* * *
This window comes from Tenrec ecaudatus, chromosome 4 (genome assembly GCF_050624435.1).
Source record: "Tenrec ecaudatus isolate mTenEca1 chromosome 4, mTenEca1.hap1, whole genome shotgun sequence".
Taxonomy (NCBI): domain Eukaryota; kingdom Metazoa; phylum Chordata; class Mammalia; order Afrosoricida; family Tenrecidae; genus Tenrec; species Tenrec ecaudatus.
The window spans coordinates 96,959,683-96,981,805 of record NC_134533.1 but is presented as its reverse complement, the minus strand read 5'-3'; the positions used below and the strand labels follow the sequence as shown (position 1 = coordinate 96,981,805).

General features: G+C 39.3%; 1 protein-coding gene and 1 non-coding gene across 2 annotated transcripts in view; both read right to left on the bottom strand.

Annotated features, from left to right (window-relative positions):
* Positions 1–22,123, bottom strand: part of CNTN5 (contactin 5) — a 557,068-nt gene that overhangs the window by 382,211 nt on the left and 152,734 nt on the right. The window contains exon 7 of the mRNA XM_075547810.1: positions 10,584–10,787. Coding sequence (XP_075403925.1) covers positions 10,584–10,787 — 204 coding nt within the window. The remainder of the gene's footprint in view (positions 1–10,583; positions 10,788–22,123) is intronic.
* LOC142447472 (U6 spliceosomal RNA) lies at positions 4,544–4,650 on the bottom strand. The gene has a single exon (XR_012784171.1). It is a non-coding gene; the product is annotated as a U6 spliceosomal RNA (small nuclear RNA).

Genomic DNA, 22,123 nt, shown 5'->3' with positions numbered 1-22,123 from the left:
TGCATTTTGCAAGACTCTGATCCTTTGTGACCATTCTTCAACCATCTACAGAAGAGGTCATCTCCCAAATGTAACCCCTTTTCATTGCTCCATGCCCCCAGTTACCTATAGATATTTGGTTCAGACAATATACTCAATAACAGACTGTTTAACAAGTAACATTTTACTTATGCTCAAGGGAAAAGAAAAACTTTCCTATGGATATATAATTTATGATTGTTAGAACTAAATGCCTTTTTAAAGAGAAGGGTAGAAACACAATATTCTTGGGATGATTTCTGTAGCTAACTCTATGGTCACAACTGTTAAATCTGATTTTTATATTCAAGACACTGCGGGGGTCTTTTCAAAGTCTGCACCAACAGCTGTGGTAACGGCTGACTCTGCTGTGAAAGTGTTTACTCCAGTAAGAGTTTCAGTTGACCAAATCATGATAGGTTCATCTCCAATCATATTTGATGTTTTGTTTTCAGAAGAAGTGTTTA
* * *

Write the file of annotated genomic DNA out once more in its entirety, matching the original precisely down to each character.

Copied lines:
This window comes from Tenrec ecaudatus, chromosome 4 (genome assembly GCF_050624435.1).
Source record: "Tenrec ecaudatus isolate mTenEca1 chromosome 4, mTenEca1.hap1, whole genome shotgun sequence".
Taxonomy (NCBI): domain Eukaryota; kingdom Metazoa; phylum Chordata; class Mammalia; order Afrosoricida; family Tenrecidae; genus Tenrec; species Tenrec ecaudatus.
The window spans coordinates 96,959,683-96,981,805 of record NC_134533.1 but is presented as its reverse complement, the minus strand read 5'-3'; the positions used below and the strand labels follow the sequence as shown (position 1 = coordinate 96,981,805).

General features: G+C 39.3%; 1 protein-coding gene and 1 non-coding gene across 2 annotated transcripts in view; both read right to left on the bottom strand.

Annotated features, from left to right (window-relative positions):
* Positions 1–22,123, bottom strand: part of CNTN5 (contactin 5) — a 557,068-nt gene that overhangs the window by 382,211 nt on the left and 152,734 nt on the right. The window contains exon 7 of the mRNA XM_075547810.1: positions 10,584–10,787. Coding sequence (XP_075403925.1) covers positions 10,584–10,787 — 204 coding nt within the window. The remainder of the gene's footprint in view (positions 1–10,583; positions 10,788–22,123) is intronic.
* LOC142447472 (U6 spliceosomal RNA) lies at positions 4,544–4,650 on the bottom strand. The gene has a single exon (XR_012784171.1). It is a non-coding gene; the product is annotated as a U6 spliceosomal RNA (small nuclear RNA).

Genomic DNA, 22,123 nt, shown 5'->3' with positions numbered 1-22,123 from the left:
TGCATTTTGCAAGACTCTGATCCTTTGTGACCATTCTTCAACCATCTACAGAAGAGGTCATCTCCCAAATGTAACCCCTTTTCATTGCTCCATGCCCCCAGTTACCTATAGATATTTGGTTCAGACAATATACTCAATAACAGACTGTTTAACAAGTAACATTTTACTTATGCTCAAGGGAAAAGAAAAACTTTCCTATGGATATATAATTTATGATTGTTAGAACTAAATGCCTTTTTAAAGAGAAGGGTAGAAACACAATATTCTTGGGATGATTTCTGTAGCTAACTCTATGGTCACAACTGTTAAATCTGATTTTTATATTCAAGACACTGCGGGGGTCTTTTCAAAGTCTGCACCAACAGCTGTGGTAACGGCTGACTCTGCTGTGAAAGTGTTTACTCCAGTAAGAGTTTCAGTTGACCAAATCATGATAGGTTCATCTCCAATCATATTTGATGTTTTGTTTTCAGAAGAAGTGTTTA